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written by Harve Bennett
STORY OUTLINE, dated September 16, 1982

report & analysis by Dave Eversole

We open on the primordial surface of Genesis. As the opening credits roll, we see the photon torpedo canister -– Mark IV -– which contained the body of Spock. The camera pulls back, up and away from the surface, dissolves through the atmosphere to the star field surrounding the planet. And then a giant Romulan Bird of Prey decloaks.

On the Romulan bridge, we see the Commander, a handsome swarthy man who bears a resemblance to the 20th Century actor Omar Sharif. He is the Captain of a spy vessel, and is deep in enemy territory.

The Romulan Commander and a landing party beam down to Genesis and make a fantastic discovery -– the newly formed planet has unlimited supplies of raw dilithium. As the Commander glows with triumph, he is summoned to another part of the forest by his men. They have discovered the torpedo canister.

When it is opened, it is empty.

The U.S.S. Enterprise is en route to Earth after her battle with Khan. Kirk's log informs us he has dropped Carol and David Marcus off at their laboratory to continue work on Project Genesis. Kirk also notes his concern over the ship's morale, particularly that of Leonard "Bones" McCoy. Bones' depression is especially acute.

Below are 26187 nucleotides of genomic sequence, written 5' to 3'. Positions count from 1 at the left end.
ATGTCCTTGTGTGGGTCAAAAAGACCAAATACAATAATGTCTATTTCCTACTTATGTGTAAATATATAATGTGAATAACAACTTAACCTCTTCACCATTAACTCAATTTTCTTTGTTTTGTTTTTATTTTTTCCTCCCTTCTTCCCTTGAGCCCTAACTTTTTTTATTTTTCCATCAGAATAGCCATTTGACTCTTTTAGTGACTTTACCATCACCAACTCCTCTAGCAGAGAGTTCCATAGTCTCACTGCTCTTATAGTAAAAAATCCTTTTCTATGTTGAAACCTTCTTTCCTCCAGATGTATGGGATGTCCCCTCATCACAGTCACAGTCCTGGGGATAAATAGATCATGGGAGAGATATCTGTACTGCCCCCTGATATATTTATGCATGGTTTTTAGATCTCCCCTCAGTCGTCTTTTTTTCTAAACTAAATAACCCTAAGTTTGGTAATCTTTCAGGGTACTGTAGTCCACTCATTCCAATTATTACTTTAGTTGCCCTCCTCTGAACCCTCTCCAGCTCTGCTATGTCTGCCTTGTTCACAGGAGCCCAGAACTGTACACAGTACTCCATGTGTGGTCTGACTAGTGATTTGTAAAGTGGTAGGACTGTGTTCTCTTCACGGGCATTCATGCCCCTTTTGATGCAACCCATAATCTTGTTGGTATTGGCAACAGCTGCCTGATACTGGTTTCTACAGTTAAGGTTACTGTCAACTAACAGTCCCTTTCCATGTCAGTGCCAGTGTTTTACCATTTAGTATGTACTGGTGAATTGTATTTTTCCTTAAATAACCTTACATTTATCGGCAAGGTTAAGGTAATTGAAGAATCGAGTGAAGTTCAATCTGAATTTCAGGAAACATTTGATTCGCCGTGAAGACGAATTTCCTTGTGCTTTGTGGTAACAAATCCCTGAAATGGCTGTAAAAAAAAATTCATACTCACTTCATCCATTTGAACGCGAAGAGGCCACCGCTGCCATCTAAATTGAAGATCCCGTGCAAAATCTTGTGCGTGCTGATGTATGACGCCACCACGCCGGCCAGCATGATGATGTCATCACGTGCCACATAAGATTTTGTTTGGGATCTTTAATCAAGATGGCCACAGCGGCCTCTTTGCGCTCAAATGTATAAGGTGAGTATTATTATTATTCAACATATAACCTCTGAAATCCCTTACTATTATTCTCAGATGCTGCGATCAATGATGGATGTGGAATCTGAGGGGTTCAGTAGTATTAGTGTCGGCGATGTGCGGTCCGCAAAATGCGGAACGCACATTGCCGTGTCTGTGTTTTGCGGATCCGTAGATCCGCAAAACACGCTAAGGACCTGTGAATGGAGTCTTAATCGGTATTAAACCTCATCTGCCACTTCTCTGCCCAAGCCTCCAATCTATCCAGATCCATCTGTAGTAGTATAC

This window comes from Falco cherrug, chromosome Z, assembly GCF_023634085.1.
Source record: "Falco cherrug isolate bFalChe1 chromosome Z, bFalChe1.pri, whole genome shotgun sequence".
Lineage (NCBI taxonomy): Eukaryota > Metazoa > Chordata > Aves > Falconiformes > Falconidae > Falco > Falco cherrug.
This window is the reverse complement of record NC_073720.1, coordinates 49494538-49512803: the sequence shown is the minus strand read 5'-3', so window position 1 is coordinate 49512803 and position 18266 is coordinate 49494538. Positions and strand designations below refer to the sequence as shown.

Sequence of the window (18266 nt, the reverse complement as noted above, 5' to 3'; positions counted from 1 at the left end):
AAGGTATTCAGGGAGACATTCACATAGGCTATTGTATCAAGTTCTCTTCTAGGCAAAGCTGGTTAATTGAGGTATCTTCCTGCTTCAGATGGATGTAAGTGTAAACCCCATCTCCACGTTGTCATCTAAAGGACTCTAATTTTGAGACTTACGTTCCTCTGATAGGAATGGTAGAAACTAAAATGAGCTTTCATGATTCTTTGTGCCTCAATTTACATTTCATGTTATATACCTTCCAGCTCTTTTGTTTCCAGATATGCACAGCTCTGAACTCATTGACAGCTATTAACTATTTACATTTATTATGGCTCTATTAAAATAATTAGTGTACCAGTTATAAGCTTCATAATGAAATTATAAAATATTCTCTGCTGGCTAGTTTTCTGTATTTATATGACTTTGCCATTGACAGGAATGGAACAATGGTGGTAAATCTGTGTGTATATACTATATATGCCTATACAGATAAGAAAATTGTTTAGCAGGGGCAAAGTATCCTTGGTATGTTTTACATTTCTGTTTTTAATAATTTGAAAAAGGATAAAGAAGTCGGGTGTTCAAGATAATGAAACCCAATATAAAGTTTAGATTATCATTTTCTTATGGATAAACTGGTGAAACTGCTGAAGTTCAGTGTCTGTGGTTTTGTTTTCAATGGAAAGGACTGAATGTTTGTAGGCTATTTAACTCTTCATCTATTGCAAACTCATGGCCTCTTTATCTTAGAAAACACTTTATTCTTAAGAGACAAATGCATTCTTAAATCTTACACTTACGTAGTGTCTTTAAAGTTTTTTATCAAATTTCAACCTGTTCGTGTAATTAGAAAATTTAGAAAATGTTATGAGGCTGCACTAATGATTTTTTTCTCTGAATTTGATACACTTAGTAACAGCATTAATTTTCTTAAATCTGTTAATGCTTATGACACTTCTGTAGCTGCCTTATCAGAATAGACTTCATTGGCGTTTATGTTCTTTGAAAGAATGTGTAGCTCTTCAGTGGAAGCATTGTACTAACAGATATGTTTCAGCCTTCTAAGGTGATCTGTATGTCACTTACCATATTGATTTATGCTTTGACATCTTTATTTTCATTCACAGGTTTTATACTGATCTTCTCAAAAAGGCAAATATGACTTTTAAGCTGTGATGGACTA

Kirk expresses his concern over his crew, and his grief at the loss of Spock, to Sulu. Sulu calms him, suggests he take an hour's rest to gather his resolve.

Kirk goes to his quarters, is very surprised to find the beautiful half-Vulcan/half-Romulan Lieutenant Saavik there. Something is wrong, she is trembling. Kirk moves in to comfort her. When questioned about her loss of composure, she says, "I have seen Spock." Before Kirk can question her further, Scotty calls, urgently summons him to Sickbay.